Seattle Times story on Lowell investigation:

Anonymous said...

Guess Rosenthal was DOING HIS JOB instead of missing anything. Was just coming here to post the link above.

suep. said...

A letter of reprimand is all they get?

suep. said...
This comment has been removed by the author.
suep. said...

(I knew Rosenthal was on the story, just wondered why KUOW got there first today.)

suep. said...

The report is posted here (3 documents) -- courtesy of SPS Leaks. (It's not good.):

Letter dated March 16, 2012, addressed to Paul Apostle; RE: Lowell Elementary School: response to Gregory King’s and Rina Geoghagan’s Assertions re: my February 15, 2012 report.

Memo dated February 15, 2012; Whether (four employees) Fulfilled Their Mandatory Reporting Obligations

Memo dated March 16, 2012; Lowell Elementary School: Complaints by (two employees)

apparent said...

Anonymous @ 8.28 p.m. asks: "How many people that said "yes" have been to the site and walked around what would be their child's play area? The entire site needs to be considered, not just the building."

I have, both previously and as it happens before reading your question I had done so again today. The North Seattle APP students will be very lucky if John Marshall becomes our permanent home. It is a beautiful building, and the location could hardly be better for our student catchment as it is equally convenient whether approached from northwest, north, or northeast Seattle.

It is large enough either to establish an APP 1-8 program, or else to cohouse the north Seattle APP with Spectrum or an option program that does not guarantee seats. We already know that placing north Seattle APP in a neighborhood school will result in future dislocation that would further damage the program.

I would agree that "The entire site needs to be considered, not just the building." On that very point, readers should be aware that this beautiful old building is surrounded by an ocean of tarmac largely devoted to needless parking spaces -- so earlier posted comments saying no room for a full playground are way off
base. Other schools (e.g. Lowell, Bryant, Laurelhurst, etc.) have no dedicated parking spaces, and in any event John Marshall is near to a large public park and ride.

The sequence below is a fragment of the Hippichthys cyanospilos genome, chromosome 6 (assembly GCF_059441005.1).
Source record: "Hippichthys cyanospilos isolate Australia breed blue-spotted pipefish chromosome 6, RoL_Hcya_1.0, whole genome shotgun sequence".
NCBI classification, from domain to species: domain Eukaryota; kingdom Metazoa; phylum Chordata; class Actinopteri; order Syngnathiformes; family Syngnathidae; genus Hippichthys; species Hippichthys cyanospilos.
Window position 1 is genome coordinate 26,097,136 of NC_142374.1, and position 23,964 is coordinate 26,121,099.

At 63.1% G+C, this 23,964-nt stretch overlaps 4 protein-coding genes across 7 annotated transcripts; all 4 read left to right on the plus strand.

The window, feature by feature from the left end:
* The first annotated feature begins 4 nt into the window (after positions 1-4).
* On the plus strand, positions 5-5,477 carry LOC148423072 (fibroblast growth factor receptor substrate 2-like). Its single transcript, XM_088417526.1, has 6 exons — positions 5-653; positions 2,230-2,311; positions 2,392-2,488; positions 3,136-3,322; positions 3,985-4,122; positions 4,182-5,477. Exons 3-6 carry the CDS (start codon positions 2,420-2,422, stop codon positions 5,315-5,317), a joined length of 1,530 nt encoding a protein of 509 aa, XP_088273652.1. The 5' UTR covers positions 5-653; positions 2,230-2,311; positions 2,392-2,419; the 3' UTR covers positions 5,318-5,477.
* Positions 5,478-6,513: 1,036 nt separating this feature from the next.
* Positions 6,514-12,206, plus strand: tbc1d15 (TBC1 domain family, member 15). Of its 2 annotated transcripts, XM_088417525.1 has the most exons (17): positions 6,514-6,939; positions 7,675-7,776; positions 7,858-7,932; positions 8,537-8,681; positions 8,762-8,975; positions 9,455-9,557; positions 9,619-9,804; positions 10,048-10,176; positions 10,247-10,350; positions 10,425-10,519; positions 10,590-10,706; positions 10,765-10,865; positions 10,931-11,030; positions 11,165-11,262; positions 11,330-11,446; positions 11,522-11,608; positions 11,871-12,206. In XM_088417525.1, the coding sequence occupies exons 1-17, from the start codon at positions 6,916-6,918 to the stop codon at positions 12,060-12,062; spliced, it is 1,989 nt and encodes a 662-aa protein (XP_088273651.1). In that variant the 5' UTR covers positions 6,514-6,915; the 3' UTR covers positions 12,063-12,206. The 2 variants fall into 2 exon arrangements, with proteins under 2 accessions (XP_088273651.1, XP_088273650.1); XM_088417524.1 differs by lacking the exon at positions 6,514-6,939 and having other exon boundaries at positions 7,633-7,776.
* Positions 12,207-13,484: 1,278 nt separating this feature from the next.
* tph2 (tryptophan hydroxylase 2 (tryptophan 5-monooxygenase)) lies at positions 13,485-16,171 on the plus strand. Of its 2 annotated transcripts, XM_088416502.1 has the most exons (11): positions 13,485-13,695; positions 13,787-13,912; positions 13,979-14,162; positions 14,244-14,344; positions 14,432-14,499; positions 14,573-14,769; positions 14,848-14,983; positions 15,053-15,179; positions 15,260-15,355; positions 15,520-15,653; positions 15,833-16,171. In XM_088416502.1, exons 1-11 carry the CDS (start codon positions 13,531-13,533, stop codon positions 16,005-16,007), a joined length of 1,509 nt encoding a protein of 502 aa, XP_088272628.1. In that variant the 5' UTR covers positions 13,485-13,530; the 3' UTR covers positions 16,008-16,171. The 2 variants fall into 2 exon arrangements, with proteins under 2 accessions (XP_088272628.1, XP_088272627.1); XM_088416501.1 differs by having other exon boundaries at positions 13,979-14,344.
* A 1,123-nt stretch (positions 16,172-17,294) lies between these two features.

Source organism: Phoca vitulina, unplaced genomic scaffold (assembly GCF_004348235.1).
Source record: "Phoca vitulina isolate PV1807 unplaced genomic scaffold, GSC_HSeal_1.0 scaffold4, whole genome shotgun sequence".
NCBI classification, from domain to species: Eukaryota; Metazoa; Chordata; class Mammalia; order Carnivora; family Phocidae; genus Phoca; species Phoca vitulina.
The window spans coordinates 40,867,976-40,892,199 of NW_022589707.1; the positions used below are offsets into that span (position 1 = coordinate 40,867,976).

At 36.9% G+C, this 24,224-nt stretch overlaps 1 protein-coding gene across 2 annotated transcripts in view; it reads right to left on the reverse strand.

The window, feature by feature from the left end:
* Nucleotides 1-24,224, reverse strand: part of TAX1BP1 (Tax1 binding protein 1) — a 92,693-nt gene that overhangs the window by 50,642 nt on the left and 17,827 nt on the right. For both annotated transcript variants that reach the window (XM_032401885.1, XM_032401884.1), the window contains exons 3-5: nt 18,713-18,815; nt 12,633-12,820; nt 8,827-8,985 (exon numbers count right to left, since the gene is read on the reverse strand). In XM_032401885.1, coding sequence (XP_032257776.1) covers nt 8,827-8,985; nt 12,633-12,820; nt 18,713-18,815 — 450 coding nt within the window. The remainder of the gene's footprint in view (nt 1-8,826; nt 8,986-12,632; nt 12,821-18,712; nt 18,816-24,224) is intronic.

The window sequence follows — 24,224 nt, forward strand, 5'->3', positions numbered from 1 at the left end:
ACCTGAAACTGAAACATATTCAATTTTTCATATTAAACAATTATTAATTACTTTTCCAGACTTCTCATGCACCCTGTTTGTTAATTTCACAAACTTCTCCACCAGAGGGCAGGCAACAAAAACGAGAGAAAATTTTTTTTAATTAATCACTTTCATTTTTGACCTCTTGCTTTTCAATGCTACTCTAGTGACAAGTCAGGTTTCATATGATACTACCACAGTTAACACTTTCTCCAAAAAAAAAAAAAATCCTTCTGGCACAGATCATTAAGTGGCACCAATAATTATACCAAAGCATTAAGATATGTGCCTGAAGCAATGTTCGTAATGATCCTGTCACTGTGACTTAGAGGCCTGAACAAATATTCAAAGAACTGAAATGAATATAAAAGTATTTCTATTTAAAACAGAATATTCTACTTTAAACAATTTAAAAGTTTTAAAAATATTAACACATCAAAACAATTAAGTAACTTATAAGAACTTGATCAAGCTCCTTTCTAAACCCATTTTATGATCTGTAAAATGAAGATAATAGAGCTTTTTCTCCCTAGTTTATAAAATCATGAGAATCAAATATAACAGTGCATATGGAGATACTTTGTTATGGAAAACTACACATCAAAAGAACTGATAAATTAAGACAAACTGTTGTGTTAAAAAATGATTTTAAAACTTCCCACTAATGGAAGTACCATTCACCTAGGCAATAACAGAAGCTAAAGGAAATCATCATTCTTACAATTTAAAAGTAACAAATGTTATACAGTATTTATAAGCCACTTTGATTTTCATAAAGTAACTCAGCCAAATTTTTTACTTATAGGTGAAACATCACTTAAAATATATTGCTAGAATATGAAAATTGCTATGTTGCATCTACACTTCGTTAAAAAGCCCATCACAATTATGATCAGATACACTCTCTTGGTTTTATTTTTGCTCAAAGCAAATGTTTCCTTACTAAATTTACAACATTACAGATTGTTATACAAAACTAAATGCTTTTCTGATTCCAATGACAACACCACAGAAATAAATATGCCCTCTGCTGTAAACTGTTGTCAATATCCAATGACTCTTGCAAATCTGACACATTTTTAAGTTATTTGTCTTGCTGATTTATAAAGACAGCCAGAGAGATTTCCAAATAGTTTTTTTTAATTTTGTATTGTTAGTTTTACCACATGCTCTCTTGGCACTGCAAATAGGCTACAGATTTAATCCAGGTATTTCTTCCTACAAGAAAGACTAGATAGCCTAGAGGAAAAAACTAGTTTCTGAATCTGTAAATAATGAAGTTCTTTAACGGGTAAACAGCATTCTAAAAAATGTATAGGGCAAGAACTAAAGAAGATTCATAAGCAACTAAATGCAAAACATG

For older students John Marshall is a safe walking distance to Greenlake, doable for grades 3-5, and certainly for any midddle schoolers.

From most vantage points, APP students would not even be aware of the freeway nearby, as the building is facing southwest onto the Olmstead-designed Ravenna Boulevard. In response to earlier posters, concerns about vehicles flying off the freeway at that precise spot seem no likelier than the possibility of a falling space capsule on this or any other school, but if you're still worried about that we should close JSIS too. Equally fanciful at this location are other expressed parental worries including killer mould and killer car fumes.

If you are an APP parent who believes that the program requires stability in its own building with room to flex and grow, then John Marshall is an ideal choice. On the Seattle schools community blog, Advanced Learning Task Force member Charlie Mas has argued that it would be better to split north Seattle APP into three smaller locations, and dedicate John Marshall to language immersion programs (he makes a convoluted argument which essentially rests on freeing up seats elsewhere in the "overcrowded" northeast). Charlie is a strong APP supporter, but he is just wrong on his proposed logistical solution.

As of now, the future of APP seems deeply uncertain. A true home for the north Seattle APP elementary students at John Marshall, which would allow the program to flourish again, is actually the very best we can hope for.